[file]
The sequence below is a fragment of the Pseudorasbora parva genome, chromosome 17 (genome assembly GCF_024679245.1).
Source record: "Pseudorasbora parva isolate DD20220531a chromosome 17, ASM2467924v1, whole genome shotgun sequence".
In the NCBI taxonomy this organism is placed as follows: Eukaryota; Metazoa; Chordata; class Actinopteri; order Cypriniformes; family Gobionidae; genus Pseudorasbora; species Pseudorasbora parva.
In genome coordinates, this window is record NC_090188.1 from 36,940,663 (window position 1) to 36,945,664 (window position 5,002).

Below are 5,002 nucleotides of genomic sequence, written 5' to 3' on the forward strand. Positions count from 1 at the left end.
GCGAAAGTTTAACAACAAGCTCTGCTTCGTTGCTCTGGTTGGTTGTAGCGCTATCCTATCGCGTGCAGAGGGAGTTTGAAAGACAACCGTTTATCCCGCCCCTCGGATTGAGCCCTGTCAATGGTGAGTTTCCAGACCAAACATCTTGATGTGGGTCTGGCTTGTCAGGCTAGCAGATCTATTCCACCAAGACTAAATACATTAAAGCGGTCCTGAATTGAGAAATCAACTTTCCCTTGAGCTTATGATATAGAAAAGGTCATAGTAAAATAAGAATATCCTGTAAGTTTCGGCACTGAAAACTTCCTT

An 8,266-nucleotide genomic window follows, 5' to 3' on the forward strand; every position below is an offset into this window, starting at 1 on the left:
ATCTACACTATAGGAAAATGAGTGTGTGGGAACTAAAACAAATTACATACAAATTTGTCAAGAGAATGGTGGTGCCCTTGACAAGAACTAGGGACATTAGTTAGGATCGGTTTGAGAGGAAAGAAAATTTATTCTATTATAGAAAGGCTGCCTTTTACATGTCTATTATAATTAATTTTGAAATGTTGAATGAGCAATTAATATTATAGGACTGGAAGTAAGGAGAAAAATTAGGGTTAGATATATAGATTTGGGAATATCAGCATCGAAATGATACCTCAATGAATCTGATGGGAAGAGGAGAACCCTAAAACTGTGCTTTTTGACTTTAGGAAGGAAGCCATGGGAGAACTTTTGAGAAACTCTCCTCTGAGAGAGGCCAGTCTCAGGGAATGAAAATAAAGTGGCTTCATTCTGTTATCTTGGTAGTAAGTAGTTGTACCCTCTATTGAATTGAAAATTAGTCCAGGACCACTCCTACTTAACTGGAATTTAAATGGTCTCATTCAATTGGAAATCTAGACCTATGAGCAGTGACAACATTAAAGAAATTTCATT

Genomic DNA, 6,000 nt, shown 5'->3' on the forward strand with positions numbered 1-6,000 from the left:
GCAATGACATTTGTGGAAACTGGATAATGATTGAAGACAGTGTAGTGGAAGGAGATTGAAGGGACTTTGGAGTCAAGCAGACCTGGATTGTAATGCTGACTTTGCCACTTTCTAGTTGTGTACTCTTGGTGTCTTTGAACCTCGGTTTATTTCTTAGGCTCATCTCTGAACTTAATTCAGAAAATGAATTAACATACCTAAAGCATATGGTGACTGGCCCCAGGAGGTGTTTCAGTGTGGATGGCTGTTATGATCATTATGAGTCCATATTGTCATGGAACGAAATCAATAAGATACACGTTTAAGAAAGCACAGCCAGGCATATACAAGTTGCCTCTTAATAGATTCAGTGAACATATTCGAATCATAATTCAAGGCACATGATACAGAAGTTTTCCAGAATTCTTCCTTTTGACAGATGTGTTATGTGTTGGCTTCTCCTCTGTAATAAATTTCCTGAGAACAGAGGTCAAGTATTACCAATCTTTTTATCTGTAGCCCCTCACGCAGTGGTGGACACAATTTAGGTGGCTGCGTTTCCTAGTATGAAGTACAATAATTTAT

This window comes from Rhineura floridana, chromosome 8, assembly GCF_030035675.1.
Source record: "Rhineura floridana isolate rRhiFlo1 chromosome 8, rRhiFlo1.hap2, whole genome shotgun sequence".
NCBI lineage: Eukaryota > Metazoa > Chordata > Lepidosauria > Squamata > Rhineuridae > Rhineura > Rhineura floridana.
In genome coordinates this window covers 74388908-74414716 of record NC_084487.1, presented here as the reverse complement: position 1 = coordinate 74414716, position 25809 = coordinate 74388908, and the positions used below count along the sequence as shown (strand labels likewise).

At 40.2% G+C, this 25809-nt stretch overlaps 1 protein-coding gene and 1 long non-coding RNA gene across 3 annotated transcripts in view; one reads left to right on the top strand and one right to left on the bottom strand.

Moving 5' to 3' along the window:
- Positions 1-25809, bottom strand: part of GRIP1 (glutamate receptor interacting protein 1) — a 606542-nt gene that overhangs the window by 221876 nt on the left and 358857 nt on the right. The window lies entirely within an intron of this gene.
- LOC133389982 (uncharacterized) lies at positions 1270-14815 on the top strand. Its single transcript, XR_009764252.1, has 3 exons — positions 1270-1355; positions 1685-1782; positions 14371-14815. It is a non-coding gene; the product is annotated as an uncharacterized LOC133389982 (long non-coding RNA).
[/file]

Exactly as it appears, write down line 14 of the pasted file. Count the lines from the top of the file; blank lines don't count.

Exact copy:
In genome coordinates this window covers 74388908-74414716 of record NC_084487.1, presented here as the reverse complement: position 1 = coordinate 74414716, position 25809 = coordinate 74388908, and the positions used below count along the sequence as shown (strand labels likewise).